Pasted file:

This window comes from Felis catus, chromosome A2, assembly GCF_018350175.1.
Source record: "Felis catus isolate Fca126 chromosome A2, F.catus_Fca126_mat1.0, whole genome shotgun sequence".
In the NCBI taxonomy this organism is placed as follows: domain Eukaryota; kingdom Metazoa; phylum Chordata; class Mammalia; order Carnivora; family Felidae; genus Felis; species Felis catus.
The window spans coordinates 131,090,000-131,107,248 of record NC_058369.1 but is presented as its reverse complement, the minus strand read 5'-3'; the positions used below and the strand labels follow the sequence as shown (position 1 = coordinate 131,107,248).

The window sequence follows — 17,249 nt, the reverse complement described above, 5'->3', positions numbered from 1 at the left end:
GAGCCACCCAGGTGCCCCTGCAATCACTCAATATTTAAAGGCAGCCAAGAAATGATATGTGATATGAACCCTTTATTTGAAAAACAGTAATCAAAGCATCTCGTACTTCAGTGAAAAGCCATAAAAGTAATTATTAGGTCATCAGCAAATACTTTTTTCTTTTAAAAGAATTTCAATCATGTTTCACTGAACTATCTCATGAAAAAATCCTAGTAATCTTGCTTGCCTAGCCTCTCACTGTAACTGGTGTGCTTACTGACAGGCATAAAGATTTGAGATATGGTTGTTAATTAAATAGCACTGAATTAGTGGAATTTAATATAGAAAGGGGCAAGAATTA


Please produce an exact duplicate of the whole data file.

This window comes from Felis catus, chromosome A2, assembly GCF_018350175.1.
Source record: "Felis catus isolate Fca126 chromosome A2, F.catus_Fca126_mat1.0, whole genome shotgun sequence".
In the NCBI taxonomy this organism is placed as follows: domain Eukaryota; kingdom Metazoa; phylum Chordata; class Mammalia; order Carnivora; family Felidae; genus Felis; species Felis catus.
The window spans coordinates 131,090,000-131,107,248 of record NC_058369.1 but is presented as its reverse complement, the minus strand read 5'-3'; the positions used below and the strand labels follow the sequence as shown (position 1 = coordinate 131,107,248).

The window sequence follows — 17,249 nt, the reverse complement described above, 5'->3', positions numbered from 1 at the left end:
GAGCCACCCAGGTGCCCCTGCAATCACTCAATATTTAAAGGCAGCCAAGAAATGATATGTGATATGAACCCTTTATTTGAAAAACAGTAATCAAAGCATCTCGTACTTCAGTGAAAAGCCATAAAAGTAATTATTAGGTCATCAGCAAATACTTTTTTCTTTTAAAAGAATTTCAATCATGTTTCACTGAACTATCTCATGAAAAAATCCTAGTAATCTTGCTTGCCTAGCCTCTCACTGTAACTGGTGTGCTTACTGACAGGCATAAAGATTTGAGATATGGTTGTTAATTAAATAGCACTGAATTAGTGGAATTTAATATAGAAAGGGGCAAGAATTA